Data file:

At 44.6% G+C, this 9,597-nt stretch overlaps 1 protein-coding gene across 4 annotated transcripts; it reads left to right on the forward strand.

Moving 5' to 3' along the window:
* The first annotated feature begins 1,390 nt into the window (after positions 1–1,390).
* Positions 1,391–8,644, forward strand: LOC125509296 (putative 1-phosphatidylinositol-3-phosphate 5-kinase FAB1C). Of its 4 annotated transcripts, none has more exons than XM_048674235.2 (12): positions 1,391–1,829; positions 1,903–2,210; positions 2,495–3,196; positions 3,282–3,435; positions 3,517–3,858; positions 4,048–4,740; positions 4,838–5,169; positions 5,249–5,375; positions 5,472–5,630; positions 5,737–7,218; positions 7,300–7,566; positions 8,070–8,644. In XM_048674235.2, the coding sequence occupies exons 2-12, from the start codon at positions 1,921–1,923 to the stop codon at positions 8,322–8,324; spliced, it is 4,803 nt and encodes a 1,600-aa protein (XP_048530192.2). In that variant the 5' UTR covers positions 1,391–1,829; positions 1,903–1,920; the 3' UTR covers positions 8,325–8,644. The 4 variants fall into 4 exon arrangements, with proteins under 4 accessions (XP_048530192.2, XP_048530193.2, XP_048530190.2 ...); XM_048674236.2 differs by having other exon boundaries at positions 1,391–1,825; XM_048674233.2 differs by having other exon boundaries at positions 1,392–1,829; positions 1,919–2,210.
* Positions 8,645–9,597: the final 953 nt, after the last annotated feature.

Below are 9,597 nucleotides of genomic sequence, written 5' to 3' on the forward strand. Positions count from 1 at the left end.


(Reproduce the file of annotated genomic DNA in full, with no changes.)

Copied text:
At 44.6% G+C, this 9,597-nt stretch overlaps 1 protein-coding gene across 4 annotated transcripts; it reads left to right on the forward strand.

Moving 5' to 3' along the window:
* The first annotated feature begins 1,390 nt into the window (after positions 1–1,390).
* Positions 1,391–8,644, forward strand: LOC125509296 (putative 1-phosphatidylinositol-3-phosphate 5-kinase FAB1C). Of its 4 annotated transcripts, none has more exons than XM_048674235.2 (12): positions 1,391–1,829; positions 1,903–2,210; positions 2,495–3,196; positions 3,282–3,435; positions 3,517–3,858; positions 4,048–4,740; positions 4,838–5,169; positions 5,249–5,375; positions 5,472–5,630; positions 5,737–7,218; positions 7,300–7,566; positions 8,070–8,644. In XM_048674235.2, the coding sequence occupies exons 2-12, from the start codon at positions 1,921–1,923 to the stop codon at positions 8,322–8,324; spliced, it is 4,803 nt and encodes a 1,600-aa protein (XP_048530192.2). In that variant the 5' UTR covers positions 1,391–1,829; positions 1,903–1,920; the 3' UTR covers positions 8,325–8,644. The 4 variants fall into 4 exon arrangements, with proteins under 4 accessions (XP_048530192.2, XP_048530193.2, XP_048530190.2 ...); XM_048674236.2 differs by having other exon boundaries at positions 1,391–1,825; XM_048674233.2 differs by having other exon boundaries at positions 1,392–1,829; positions 1,919–2,210.
* Positions 8,645–9,597: the final 953 nt, after the last annotated feature.

Below are 9,597 nucleotides of genomic sequence, written 5' to 3' on the forward strand. Positions count from 1 at the left end.